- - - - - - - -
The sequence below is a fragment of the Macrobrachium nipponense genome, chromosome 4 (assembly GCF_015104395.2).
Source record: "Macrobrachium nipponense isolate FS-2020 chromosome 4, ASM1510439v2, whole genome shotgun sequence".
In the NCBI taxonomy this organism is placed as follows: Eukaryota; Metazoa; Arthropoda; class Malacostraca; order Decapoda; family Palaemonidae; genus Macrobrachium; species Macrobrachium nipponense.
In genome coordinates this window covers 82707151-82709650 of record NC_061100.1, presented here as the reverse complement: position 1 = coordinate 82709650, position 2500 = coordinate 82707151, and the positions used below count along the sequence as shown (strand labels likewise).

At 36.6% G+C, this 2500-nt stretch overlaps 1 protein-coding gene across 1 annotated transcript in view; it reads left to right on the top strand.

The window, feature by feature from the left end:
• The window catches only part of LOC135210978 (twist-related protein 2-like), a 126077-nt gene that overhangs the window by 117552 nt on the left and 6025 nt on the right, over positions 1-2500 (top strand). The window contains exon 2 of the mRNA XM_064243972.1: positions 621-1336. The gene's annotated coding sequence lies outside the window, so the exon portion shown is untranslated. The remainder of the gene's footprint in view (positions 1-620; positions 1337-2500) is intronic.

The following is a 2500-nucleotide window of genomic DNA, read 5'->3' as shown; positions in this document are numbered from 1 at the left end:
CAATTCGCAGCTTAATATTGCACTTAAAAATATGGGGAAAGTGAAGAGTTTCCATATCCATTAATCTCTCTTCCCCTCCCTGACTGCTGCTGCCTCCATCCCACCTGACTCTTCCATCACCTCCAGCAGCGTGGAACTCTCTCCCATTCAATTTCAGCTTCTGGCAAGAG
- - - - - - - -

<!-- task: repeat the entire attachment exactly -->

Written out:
The sequence below is a fragment of the Macrobrachium nipponense genome, chromosome 4 (assembly GCF_015104395.2).
Source record: "Macrobrachium nipponense isolate FS-2020 chromosome 4, ASM1510439v2, whole genome shotgun sequence".
In the NCBI taxonomy this organism is placed as follows: Eukaryota; Metazoa; Arthropoda; class Malacostraca; order Decapoda; family Palaemonidae; genus Macrobrachium; species Macrobrachium nipponense.
In genome coordinates this window covers 82707151-82709650 of record NC_061100.1, presented here as the reverse complement: position 1 = coordinate 82709650, position 2500 = coordinate 82707151, and the positions used below count along the sequence as shown (strand labels likewise).

At 36.6% G+C, this 2500-nt stretch overlaps 1 protein-coding gene across 1 annotated transcript in view; it reads left to right on the top strand.

The window, feature by feature from the left end:
• The window catches only part of LOC135210978 (twist-related protein 2-like), a 126077-nt gene that overhangs the window by 117552 nt on the left and 6025 nt on the right, over positions 1-2500 (top strand). The window contains exon 2 of the mRNA XM_064243972.1: positions 621-1336. The gene's annotated coding sequence lies outside the window, so the exon portion shown is untranslated. The remainder of the gene's footprint in view (positions 1-620; positions 1337-2500) is intronic.

The following is a 2500-nucleotide window of genomic DNA, read 5'->3' as shown; positions in this document are numbered from 1 at the left end:
CAATTCGCAGCTTAATATTGCACTTAAAAATATGGGGAAAGTGAAGAGTTTCCATATCCATTAATCTCTCTTCCCCTCCCTGACTGCTGCTGCCTCCATCCCACCTGACTCTTCCATCACCTCCAGCAGCGTGGAACTCTCTCCCATTCAATTTCAGCTTCTGGCAAGAG